Initially, I wanted the film to collect the narratives of queer Muslims and to document their personal struggles. Many people don’t know anything about these things, and prejudice is so common, that I wanted to provide some substantial information. But as things evolved, the film become a documentary that showcases the negotiations that queer Muslims make between religion and sexuality. They often have massive problems. To numb feelings of rejection, for example, there is a lot of alcohol and drug misuse. Others leave the faith because they feel overwhelmed. It is important to point out that people can leave their faith, but one cannot shed one’s sexual identity. There is a serious risk of suicide – I personally know of five cases. The film tackles these issues from the personal, theological and scientific perspectives. It is not something you can watch with your feet up and relax. It is a very engaging documentary. I hope it will start discussions wherever it is screened.
Your discourse focuses a lot on the interpretation of religious texts and conceptions. How about civic rights, human rights?
Well, I think South Africa has one of the greatest constitutions in the world, and one of the greatest democracies, but there is still a lot of work to be done at the grass- roots level. Not all progressive government programmes have trickled down. You still find people who are homophobic, racist, sexist and so on. So my work as an Imam is not just focusing on the soul journey, but also on issues of justice and human dignity. For instance, I was involved in the campaign for the recognition of same-sex partnerships. I went to parliament and delivered our statement on the issue from a Qur’anic perspective. South Africa’s civil union bill was passed in 2006, and that was a very important step.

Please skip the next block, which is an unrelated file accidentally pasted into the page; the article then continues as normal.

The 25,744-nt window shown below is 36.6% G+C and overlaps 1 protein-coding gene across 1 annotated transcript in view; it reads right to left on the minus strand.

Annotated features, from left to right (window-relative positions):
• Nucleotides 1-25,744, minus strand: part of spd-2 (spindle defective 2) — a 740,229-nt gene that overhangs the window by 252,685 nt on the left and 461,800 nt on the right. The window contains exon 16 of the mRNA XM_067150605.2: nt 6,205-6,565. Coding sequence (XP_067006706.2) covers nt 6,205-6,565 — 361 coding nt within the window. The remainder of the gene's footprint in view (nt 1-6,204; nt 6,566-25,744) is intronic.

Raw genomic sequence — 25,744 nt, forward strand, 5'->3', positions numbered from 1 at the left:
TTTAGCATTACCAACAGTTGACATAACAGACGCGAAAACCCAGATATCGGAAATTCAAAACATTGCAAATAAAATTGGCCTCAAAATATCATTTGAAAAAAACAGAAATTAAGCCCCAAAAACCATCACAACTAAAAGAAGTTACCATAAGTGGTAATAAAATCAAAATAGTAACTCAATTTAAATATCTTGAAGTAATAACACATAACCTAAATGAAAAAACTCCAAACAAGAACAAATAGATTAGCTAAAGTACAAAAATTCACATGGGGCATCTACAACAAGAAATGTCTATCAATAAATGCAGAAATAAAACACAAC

Questions by Martina Sabra.
Muhsin Hendricks is the first openly gay Imam in South Africa. He is from a Muslim family and studied Islam in Pakistan. For years, he kept his homosexuality secret and even married a woman, whom he later divorced, because he decided to come out. He has started the Inner Circle, an association that gives advice to queer Muslims in Cape Town. His recent documentary film is “Fitrah – Negotiating Islam, sexual orientation and gender identity”.
„Fitrah“ – official trailer: